In my recent terrain article I gave a few bits of advice on spray paint, I actually went a bit overboard I feel, given that I was trying to just mention the subject. Then again, it’s a subject that is pretty important in my eyes, so this is actually going to be my first two-part entry.
I could go into why to use spray paint, but I don’t think it’s worth it. If you want to use spray paint, I’m sure you’re already aware of some of the reasons. Instead I’m going to give some tips on paint selection and protection. I also apologise for the UK-centric nature of many of the bits of advice I’m going to give, but there’s probably plenty of stuff for those of you in the US. As for the rest of the English-speaking world, I’m afraid I can’t help with where to get paint – I don’t imagine it’s easy to get hold of in Australia, for example. I favour paint designed for graffiti simply because it’s leagues ahead of anything else I’ve tried.
Characteristics of spray paint
Not in that order, admittedly, I just wanted to spell CCCP.
Depending on the manufacturer and techniques used, some paint cans contain more than others. I don’t know whether it’s just marketing noise or not, although I’m inclined to believe in “double thickness” claims by some manufacturers. Low quality paint cans don’t contain as much paint and quickly run out, make sure the paint you get has decent coverage or you’ll end up needing to buy more all the time. A single 400ml can should easily cover many terrain pieces and a crazy amount of miniatures.
Generally-speaking the paint you’ll want to use should be quite thick. Runny paint quickly drips and ruins surfaces with built up paint where it has collected. Good quality paint sticks and stays there unless you lay it on insanely thickly – it’s designed to stick to vertical surfaces if it’s for graffiti – drips are a huge no-no on the graffiti scene, after all.
I plan on explaining more about caps in the second part, but let’s just say this – if your paint comes with a tiny cap on top, chances are it’s garbage. All the good quality paint I’ve bought either has no cap or a chunky cap. By “tiny” I don’t mean the spray it produces, I mean the physical size of the white lump of plastic.
Low quality paint often comes with a cap that is not only gives a terrible spray shape, but also leaks. Not good!
This was something I learnt about later and recently noticed properly for the first time. Low pressure paint is a lot more controllable, it’s easy to press the cap just slightly to add a few finishing touches without showering a thick layer of unwanted paint on whatever you’re coating.
Good quality paint shouldn’t be high pressure, unless that’s its selling point (high pressure isn’t bad per se, it’s just not desirable for our purposes). Check the can to be sure it says “low pressure”.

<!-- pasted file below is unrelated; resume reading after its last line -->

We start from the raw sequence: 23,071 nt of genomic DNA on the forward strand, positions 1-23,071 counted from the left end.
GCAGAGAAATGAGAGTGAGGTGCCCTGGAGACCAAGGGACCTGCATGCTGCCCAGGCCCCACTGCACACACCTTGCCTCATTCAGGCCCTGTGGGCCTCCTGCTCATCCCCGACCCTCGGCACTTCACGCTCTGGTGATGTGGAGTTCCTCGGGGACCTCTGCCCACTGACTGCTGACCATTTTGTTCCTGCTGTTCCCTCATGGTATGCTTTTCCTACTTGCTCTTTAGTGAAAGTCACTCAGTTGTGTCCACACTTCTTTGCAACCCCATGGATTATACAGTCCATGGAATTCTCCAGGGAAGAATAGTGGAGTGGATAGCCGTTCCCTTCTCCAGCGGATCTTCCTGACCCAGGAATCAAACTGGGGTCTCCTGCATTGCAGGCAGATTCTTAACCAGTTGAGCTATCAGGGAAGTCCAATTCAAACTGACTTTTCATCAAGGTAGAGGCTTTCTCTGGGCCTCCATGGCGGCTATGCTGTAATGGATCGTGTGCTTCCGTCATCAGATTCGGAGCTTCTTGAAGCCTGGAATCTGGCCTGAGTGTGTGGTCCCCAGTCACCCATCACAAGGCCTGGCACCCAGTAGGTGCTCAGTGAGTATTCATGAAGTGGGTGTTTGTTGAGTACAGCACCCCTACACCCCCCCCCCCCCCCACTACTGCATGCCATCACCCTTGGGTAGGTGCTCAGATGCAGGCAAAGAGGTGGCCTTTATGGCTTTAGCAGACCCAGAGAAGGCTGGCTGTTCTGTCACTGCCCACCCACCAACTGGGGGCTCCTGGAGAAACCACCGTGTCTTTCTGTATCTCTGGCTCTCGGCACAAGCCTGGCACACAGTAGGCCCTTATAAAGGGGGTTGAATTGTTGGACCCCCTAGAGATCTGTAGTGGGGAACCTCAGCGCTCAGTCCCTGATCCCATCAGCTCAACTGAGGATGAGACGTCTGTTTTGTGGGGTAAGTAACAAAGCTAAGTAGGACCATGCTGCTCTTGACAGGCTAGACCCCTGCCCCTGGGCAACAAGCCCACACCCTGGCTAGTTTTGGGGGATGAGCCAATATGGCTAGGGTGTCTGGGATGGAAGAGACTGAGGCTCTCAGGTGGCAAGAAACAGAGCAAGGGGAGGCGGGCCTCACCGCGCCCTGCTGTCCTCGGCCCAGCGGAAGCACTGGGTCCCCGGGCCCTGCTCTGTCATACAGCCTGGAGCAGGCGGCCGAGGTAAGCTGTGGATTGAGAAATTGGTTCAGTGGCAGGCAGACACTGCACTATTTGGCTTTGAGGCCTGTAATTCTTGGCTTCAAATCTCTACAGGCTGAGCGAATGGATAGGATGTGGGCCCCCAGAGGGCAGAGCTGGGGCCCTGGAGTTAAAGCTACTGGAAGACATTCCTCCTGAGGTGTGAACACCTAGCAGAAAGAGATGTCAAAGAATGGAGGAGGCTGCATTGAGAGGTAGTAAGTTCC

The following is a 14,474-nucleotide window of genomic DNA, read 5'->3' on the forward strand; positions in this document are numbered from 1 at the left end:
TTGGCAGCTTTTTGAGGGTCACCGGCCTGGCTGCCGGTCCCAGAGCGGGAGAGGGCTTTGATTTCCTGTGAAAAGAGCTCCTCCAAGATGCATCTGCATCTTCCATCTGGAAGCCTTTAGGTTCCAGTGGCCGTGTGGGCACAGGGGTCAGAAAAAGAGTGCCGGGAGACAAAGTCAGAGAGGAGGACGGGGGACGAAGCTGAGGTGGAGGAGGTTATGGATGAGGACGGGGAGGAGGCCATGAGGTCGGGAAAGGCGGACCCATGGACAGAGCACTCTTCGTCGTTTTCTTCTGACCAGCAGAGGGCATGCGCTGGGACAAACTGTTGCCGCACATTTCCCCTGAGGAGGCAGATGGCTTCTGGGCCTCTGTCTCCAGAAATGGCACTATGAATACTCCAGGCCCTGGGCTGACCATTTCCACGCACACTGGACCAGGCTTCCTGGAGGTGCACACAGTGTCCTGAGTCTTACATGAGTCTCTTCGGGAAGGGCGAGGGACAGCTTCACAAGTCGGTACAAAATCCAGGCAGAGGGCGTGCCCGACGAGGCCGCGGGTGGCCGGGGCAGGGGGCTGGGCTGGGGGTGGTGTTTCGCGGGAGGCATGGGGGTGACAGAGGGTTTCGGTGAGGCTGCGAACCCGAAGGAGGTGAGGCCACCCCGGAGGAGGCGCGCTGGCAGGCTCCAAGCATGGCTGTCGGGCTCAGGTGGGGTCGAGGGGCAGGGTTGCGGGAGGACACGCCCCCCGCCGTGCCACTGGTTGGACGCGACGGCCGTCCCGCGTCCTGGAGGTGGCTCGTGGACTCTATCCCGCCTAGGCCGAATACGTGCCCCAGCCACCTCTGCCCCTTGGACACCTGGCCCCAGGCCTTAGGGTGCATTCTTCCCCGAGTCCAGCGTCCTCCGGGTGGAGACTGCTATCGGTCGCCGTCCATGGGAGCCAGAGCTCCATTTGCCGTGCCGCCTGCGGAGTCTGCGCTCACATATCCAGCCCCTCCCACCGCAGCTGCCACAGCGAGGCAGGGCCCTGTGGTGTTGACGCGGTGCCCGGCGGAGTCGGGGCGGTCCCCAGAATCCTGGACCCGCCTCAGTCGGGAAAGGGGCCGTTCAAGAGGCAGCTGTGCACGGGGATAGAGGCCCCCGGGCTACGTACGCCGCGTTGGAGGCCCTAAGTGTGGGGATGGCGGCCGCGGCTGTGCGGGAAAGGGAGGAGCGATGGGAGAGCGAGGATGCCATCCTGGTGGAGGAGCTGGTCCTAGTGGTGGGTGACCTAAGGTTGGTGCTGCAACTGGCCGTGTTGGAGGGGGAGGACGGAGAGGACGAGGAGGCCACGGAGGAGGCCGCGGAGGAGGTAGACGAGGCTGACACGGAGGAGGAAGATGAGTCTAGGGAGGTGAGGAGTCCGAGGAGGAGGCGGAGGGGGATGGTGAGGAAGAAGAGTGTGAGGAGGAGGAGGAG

In a great many shops one can buy plasti-kote paint, either in small tins as seen in the photo, or in bigger tins (400ml). It’s runny, high pressure, supplied with a terrible cap and takes many coats to become properly opaque.
On the right is a can of some random stuff I got along with some other stuff. It’s essentially a no-name brand of paint and is both irritatingly glossy, high pressure and drippy.
Now, this is at least somewhat excusable because it cost me next to nothing (I think it was part of an offer on a site and I was curious). Plasti-kote on the other hand is NOT cheap – that can of gold set me back £2.99, according to the label at least (I needed it at a few hours notice).
I’ve done a quick check online for the 400ml tins and am getting results between £6 and £10. Six pounds for a can of terrible paint, dear gods..
Of these, my two favourites are Monster and Bombers Best, although they’re all good.
Other notable brands include Molotow, Montana and MTN.
None of these cans cost more than £4, I think. Well, the Belton might have, but the Bombers Best was £2.25 I think, £2.99 or so for the Racing and £2.95 for the Monster.
As you can see, the price is far more reasonable and the product much higher quality.
Finally, safety first (hah). Ideally, wear a gas mask, not just one of those papery covers for your mouth – the gas is just as bad as the particles. A gas mask won’t set you back much, £10 – £30, depending on your choice. It’s worth it for your body’s sake.
A handy addition is latex gloves, not required, but useful. They stop you getting paint on your hands (this stuff isn’t water soluble!) and makes handling painted stuff a lot easier whilst it’s drying.
I’d also recommend a decent layer of cardboard or newspaper to protect the surface you’re painting on – I use half an old pizza box.